Once you’ve installed and started the software you need to choose the folder where your music collection resides. This is actioned from the Configuration tab. There’s the option of choosing multiple folders which you may find very useful.
Once you’ve chosen your collection folder(s), select the Songs Loader tab and click the “Reload music collection button”. The software is reasonably quick at indexing the music files but the time it’ll take will depend on the size of your collection.
When your music collection is loaded, you can then choose the songs to play. The reason why Rockarrolla describes itself as a jukebox player is because it mimics the operation of a jukebox, rather than its visual appearance.
You actually have to “insert” coins into the player, with the “d” key. You can set a fictitious price for the songs which is somewhat bizarre. Once you’ve fed the jukebox with coins you can navigate your collection selecting each song by pressing the spacebar. The songs are added to a playlist which reports how long the playlist will take to play, and the number of songs you have left to choose.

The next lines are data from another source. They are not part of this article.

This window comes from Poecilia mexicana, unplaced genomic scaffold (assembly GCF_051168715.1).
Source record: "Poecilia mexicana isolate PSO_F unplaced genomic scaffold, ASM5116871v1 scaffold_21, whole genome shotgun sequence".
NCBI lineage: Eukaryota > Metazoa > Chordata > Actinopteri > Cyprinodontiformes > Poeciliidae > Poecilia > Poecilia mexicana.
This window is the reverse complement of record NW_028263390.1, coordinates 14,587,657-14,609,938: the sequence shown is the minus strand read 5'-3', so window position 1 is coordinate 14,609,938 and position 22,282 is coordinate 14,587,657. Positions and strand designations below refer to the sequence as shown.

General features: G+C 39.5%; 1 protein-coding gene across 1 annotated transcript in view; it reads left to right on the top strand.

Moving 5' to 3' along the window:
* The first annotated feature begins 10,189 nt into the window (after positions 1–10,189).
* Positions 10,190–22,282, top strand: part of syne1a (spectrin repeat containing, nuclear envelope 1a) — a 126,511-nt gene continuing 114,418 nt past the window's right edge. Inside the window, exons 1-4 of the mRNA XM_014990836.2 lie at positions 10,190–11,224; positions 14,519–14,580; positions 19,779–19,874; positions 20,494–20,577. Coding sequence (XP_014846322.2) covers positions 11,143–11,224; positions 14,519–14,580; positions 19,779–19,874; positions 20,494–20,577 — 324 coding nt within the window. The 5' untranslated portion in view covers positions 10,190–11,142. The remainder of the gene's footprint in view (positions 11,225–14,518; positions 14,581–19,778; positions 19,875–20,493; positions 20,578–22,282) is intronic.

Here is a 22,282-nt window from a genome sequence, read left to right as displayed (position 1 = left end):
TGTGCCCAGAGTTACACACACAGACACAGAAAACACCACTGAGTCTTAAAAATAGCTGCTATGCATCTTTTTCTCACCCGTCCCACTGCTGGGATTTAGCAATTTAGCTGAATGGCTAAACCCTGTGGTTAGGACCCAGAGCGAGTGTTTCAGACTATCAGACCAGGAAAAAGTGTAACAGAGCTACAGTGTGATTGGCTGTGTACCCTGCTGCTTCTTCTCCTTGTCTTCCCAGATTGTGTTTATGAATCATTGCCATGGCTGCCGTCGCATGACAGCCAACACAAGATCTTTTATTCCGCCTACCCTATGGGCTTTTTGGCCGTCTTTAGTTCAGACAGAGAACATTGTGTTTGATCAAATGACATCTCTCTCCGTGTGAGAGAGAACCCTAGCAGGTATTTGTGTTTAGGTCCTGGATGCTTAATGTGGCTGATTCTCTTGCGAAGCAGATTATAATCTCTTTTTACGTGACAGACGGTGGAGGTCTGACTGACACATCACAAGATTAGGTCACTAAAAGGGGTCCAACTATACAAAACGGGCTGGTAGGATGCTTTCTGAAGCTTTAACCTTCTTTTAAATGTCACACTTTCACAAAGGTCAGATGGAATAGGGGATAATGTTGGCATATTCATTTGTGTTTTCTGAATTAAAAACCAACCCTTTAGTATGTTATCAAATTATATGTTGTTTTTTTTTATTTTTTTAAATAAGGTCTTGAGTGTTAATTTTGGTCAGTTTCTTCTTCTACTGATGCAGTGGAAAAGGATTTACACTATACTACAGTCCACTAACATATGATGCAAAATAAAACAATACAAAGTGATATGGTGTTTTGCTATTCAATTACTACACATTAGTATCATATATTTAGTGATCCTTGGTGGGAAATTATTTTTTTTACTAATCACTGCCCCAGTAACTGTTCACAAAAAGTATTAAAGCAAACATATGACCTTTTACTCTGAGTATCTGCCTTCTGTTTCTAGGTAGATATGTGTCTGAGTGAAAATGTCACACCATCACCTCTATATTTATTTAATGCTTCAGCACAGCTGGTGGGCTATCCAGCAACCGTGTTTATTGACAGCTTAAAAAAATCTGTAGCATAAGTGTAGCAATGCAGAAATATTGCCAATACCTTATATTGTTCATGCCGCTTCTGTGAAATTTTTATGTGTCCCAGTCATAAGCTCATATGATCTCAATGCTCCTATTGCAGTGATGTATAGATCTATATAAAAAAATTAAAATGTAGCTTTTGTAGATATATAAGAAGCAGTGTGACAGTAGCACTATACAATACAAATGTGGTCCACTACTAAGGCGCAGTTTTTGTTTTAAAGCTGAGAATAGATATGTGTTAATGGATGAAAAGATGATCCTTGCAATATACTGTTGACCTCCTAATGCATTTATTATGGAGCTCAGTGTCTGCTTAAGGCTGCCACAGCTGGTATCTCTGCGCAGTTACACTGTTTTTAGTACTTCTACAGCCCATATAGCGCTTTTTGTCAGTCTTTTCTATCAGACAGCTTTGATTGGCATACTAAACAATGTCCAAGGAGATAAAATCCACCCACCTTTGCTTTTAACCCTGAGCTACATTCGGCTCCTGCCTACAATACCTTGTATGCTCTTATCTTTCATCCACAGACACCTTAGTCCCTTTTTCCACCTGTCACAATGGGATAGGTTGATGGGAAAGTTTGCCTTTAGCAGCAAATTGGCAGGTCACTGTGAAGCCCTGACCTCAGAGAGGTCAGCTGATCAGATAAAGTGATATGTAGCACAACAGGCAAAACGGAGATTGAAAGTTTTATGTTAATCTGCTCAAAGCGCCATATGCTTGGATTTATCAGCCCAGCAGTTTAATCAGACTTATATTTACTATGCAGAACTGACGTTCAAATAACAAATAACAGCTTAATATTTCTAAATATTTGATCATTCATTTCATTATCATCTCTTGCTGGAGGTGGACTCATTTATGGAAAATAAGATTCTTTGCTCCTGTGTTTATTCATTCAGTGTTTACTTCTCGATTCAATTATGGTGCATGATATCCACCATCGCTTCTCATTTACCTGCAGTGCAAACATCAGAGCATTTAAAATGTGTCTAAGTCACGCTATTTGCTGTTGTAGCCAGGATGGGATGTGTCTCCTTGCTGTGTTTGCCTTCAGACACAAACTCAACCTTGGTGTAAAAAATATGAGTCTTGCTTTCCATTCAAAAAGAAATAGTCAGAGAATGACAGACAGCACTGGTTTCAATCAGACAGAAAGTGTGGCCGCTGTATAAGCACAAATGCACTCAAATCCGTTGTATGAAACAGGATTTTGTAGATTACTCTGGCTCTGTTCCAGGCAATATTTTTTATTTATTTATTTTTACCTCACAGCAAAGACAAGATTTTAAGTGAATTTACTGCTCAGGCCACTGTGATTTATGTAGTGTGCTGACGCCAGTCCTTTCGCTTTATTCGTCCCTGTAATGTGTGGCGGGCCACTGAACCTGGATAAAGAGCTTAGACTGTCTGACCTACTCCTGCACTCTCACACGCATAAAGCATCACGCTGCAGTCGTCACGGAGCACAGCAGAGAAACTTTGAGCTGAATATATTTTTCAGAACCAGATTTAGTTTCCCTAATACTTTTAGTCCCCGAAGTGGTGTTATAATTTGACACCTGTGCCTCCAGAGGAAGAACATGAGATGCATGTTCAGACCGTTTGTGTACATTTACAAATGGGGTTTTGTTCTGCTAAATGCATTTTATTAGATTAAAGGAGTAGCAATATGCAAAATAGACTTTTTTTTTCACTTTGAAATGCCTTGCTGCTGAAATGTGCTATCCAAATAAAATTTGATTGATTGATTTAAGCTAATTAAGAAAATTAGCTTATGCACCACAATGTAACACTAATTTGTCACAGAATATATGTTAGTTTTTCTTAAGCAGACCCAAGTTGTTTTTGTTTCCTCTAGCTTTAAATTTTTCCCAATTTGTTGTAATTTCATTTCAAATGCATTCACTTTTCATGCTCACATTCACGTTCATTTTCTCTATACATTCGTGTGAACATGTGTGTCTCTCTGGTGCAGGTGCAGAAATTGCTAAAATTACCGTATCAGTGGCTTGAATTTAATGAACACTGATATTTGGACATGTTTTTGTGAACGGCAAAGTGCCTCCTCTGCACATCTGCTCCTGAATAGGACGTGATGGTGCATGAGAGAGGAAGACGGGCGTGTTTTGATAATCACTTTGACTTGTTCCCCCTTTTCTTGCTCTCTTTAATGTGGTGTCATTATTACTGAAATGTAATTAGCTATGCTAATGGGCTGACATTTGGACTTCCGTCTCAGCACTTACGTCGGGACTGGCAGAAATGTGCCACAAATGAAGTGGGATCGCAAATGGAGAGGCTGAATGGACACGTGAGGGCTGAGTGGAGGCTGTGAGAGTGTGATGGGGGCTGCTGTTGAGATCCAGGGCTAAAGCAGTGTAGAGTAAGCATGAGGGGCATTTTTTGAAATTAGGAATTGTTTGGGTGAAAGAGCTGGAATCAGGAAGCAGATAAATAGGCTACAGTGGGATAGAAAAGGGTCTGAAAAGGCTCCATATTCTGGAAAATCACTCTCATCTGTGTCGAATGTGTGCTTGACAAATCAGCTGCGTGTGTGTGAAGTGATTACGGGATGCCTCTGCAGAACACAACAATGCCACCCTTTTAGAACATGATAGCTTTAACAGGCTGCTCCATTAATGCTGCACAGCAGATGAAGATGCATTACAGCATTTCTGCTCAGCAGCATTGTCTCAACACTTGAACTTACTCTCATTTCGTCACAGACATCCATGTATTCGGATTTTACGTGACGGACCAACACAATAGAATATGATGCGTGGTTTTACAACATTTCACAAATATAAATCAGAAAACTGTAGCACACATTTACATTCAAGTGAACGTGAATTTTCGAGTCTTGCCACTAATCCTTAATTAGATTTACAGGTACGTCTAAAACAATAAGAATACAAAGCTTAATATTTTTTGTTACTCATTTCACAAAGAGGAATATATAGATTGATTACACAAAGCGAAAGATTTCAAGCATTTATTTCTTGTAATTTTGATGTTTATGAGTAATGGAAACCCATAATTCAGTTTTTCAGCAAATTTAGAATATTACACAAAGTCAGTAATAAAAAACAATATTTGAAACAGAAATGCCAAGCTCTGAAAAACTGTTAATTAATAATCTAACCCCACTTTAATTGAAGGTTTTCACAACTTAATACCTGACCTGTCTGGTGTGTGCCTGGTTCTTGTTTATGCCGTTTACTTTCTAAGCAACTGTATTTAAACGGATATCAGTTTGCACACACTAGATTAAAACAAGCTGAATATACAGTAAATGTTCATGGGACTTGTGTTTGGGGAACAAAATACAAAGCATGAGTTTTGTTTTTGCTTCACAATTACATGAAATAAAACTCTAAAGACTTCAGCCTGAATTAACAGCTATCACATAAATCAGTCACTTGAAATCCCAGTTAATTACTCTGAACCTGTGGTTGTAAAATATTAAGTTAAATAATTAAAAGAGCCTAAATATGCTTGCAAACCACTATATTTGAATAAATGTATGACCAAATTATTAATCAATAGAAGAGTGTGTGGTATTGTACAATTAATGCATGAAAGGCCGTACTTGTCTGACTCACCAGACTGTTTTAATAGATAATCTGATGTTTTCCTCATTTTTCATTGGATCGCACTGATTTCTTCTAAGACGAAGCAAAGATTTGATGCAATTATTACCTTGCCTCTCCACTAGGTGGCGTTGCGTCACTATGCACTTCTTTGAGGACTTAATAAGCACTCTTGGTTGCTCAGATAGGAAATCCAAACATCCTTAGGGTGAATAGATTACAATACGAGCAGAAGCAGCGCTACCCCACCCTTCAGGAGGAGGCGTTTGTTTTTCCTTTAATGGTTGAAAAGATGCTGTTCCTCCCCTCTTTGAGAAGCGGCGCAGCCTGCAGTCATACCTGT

As you can see the software doesn’t do a particularly good job of picking up album art from our sample open source music collection.
When playing a song, the display changes to something like this.
As you’d expect from a jukebox there are no controls to skip a part of a song although you can skip a song. There are no shuffle or random playback operation or anything else you’d typically associate with a music player. Functionality wise, the software is extremely basic.
We can redefine the keyboard shortcuts and set a price for the cost of a coin and the amount of songs you get for each coin. You might think this is somewhat absurd. How many jukeboxes let you choose the price?
Next page: Page 3 – Memory Usage
Pages in this article:
Page 1 – Introduction / Installation
Page 2 – In Operation
Page 3 – Memory Usage
Page 4 – Summary